Markowicz, Pawel
    Cai, Guihong
    Uppsala University, Disciplinary Domain of Medicine and Pharmacy, Faculty of Medicine, Department of Medical Sciences, Occupational and Environmental Medicine.
    Hashim, Zailina
    Ali, Faridah
    Zheng, Yi-Wu
    Lai, Xu-Xin
    Spangfort, Michael Dho
    Larsson, Lennart
    Hashim, Jamal Hisham
    Endotoxin, Ergosterol, Fungal DNA and Allergens in Dust from Schools in Johor Bahru, Malaysia-Associations with Asthma and Respiratory Infections in Pupils2014In: PLoS ONE, ISSN 1932-6203, E-ISSN 1932-6203, Vol. 9, no 2, p. e88303-Article in journal (Refereed)
    Abstract [en]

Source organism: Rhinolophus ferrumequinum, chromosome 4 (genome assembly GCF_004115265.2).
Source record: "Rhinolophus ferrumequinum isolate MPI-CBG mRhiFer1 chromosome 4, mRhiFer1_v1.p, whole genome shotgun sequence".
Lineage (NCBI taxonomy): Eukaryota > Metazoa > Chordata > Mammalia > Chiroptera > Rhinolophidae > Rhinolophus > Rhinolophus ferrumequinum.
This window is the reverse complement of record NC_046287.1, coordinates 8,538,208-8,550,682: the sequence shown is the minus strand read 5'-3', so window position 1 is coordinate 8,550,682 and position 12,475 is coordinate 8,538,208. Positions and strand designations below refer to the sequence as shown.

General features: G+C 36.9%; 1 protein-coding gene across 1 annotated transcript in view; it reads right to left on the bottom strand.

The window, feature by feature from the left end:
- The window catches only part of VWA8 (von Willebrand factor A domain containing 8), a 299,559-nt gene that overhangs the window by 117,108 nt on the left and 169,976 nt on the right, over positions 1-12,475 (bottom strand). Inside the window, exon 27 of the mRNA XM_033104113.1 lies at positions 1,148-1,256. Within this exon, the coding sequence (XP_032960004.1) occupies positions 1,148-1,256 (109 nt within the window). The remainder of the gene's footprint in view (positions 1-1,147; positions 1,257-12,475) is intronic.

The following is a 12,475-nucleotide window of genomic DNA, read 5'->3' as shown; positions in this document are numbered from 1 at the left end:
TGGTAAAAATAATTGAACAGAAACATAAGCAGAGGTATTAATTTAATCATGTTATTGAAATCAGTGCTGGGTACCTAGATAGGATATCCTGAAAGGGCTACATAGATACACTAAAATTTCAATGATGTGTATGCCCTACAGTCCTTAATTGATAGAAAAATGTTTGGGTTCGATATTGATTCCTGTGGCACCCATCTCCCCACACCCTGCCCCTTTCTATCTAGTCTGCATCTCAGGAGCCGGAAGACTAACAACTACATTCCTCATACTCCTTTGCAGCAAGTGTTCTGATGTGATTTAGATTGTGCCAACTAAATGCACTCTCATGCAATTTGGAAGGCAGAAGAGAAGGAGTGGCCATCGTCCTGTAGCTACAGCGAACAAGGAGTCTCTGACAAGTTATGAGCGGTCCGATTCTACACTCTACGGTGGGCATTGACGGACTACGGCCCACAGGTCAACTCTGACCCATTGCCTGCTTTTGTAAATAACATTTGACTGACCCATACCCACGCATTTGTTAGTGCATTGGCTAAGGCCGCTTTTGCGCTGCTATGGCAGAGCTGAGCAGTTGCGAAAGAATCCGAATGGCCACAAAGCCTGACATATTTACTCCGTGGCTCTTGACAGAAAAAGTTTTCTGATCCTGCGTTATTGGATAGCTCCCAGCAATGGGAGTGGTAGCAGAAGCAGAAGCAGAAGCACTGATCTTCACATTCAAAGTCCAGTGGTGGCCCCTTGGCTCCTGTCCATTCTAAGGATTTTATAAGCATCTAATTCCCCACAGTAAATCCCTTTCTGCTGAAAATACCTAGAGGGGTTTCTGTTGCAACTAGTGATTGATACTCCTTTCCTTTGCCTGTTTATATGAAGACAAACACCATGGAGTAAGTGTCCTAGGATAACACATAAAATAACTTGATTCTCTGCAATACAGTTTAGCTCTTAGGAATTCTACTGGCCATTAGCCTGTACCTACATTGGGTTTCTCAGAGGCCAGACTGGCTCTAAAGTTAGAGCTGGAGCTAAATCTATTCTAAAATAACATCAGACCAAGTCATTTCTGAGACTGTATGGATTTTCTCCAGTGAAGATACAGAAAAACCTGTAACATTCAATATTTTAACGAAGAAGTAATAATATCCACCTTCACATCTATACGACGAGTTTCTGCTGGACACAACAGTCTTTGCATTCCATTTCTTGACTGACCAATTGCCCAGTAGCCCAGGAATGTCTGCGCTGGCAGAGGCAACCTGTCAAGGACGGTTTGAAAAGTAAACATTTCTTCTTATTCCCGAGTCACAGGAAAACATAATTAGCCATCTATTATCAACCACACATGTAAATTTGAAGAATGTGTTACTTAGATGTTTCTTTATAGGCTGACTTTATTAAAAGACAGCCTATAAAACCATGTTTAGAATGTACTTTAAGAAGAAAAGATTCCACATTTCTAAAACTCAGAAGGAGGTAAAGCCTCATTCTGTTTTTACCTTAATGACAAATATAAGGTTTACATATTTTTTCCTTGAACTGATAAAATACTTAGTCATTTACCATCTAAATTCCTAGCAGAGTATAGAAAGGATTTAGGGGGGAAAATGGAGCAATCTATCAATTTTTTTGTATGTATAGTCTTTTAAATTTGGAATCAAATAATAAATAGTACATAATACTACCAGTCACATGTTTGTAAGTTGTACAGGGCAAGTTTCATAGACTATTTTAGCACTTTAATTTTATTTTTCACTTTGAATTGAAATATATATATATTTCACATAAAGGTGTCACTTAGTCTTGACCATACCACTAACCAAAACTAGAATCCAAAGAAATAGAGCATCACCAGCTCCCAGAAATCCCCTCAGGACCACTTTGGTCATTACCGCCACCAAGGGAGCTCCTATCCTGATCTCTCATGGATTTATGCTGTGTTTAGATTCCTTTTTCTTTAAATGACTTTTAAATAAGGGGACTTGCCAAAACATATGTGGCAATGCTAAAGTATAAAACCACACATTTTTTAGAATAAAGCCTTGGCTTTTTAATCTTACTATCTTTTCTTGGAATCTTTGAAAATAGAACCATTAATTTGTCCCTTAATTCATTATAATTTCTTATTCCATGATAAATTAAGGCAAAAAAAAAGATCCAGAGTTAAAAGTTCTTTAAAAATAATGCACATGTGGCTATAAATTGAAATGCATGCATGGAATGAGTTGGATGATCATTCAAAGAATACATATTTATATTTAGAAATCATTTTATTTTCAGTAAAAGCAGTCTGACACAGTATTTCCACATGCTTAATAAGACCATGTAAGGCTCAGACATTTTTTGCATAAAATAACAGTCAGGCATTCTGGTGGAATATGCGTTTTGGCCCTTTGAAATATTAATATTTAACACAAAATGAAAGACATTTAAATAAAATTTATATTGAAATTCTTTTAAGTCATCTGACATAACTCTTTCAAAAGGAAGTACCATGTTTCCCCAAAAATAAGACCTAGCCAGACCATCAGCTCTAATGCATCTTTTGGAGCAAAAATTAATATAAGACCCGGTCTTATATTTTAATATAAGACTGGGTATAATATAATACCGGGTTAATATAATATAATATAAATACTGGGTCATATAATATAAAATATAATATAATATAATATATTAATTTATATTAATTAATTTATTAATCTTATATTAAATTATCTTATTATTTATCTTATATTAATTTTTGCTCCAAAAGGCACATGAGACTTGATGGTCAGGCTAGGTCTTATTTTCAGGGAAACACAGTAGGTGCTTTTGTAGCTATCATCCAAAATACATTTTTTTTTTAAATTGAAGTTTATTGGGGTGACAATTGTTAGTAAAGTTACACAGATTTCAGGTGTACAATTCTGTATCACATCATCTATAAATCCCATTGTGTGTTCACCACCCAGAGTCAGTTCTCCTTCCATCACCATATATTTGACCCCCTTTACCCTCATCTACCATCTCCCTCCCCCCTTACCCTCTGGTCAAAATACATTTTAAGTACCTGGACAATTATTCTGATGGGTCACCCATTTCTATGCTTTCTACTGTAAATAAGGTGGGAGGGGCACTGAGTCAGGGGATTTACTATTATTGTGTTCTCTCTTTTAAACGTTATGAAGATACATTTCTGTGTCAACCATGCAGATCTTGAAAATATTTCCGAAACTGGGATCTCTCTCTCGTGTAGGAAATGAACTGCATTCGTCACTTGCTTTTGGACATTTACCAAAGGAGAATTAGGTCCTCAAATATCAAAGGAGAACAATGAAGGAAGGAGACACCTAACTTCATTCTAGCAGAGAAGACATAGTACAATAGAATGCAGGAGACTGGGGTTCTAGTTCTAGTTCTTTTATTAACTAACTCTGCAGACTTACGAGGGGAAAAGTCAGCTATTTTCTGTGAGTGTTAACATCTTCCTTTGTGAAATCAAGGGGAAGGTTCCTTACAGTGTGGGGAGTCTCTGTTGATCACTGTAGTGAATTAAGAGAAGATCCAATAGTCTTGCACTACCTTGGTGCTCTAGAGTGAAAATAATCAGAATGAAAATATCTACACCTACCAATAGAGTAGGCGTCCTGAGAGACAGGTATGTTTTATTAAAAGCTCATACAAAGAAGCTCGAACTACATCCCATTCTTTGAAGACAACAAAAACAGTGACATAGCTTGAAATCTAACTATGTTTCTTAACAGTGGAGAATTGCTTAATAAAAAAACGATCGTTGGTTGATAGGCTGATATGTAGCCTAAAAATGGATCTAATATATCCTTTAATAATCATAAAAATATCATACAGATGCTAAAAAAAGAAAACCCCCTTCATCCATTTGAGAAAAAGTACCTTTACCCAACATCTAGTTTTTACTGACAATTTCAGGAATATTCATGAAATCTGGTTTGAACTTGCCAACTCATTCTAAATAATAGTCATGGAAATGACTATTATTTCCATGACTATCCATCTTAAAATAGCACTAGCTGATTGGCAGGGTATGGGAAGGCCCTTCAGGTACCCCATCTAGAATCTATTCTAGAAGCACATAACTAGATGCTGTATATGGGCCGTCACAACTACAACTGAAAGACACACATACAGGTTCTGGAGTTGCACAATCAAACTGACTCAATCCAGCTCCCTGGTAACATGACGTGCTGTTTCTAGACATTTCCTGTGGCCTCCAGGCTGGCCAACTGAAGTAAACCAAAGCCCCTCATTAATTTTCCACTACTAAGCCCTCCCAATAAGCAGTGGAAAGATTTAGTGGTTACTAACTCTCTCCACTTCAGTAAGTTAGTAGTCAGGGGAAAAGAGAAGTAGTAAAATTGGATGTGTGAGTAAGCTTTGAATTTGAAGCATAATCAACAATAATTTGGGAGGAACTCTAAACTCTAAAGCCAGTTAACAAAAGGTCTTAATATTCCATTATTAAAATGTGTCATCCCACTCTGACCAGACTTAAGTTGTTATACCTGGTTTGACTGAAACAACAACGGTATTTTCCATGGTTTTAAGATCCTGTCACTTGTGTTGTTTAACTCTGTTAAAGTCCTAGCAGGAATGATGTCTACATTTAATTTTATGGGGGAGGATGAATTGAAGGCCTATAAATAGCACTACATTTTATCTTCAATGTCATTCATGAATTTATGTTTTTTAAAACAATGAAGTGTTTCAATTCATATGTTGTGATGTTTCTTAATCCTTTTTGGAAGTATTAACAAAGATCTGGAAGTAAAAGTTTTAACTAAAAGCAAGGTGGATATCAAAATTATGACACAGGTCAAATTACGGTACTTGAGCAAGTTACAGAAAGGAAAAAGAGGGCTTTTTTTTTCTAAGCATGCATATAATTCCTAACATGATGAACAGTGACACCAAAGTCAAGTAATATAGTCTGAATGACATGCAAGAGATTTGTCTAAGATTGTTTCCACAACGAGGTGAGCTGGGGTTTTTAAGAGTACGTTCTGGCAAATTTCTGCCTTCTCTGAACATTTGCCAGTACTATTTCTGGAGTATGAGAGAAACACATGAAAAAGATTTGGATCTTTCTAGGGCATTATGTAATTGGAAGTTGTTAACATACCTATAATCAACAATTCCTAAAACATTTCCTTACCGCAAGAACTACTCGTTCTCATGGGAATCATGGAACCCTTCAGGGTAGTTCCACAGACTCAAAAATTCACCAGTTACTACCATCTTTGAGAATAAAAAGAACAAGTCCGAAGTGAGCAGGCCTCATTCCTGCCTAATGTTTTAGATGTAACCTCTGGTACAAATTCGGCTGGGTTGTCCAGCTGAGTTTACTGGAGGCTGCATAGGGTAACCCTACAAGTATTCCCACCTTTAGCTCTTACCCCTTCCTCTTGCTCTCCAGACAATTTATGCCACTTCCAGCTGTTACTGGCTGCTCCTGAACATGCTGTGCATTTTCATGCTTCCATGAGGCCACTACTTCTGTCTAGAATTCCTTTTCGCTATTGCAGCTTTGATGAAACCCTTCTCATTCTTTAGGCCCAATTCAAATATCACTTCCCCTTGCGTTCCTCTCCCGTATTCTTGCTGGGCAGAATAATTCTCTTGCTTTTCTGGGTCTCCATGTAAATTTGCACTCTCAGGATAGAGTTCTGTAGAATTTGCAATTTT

There are few studies on associations between respiratory health and allergens, fungal and bacterial compounds in schools in tropical countries. The aim was to study associations between respiratory symptoms in pupils and ethnicity, chemical microbial markers, allergens and fungal DNA in settled dust in schools in Malaysia. Totally 462 pupils (96%) from 8 randomly selected secondary schools in Johor Bahru, Malaysia, participated. Dust was vacuumed from 32 classrooms and analysed for levels of different types of endotoxin as 3-hydroxy fatty acids (3-OH), muramic acid, ergosterol, allergens and five fungal DNA sequences. Multiple logistic regression was applied. Totally 13.1% pupils reported doctor's diagnosed asthma, 10.3% wheeze and 21.1% pollen or pet allergy. Indian and Chinese children had less atopy and asthma than Malay. Carbon dioxide levels were low (380-690 ppm). No cat (Fel d1), dog (Can f 1) or horse allergens (Ecu cx) were detected. The levels of Bloomia tropicalis (Blo t), house dust mite allergens (Der p 1, Der f 1, Der m 1) and cockroach allergens (Per a 1 and Bla g 1) were low. There were positive associations between levels of Aspergillus versicolor DNA and daytime breathlessness, between C14 3-OH and respiratory infections and between ergosterol and doctors diagnosed asthma. There were negative (protective) associations between levels of C10 3-OH and wheeze, between C16 3-OH and day time and night time breathlessness, between cockroach allergens and doctors diagnosed asthma. Moreover there were negative associations between amount of fine dust, total endotoxin (LPS) and respiratory infections. In conclusion, endotoxin at school seems to be mainly protective for respiratory illness but different types of endotoxin could have different effects. Fungal contamination measured as ergosterol and Aspergillus versicolor DNA can be risk factors for respiratory illness. The ethnical differences for atopy and asthma deserve further attention.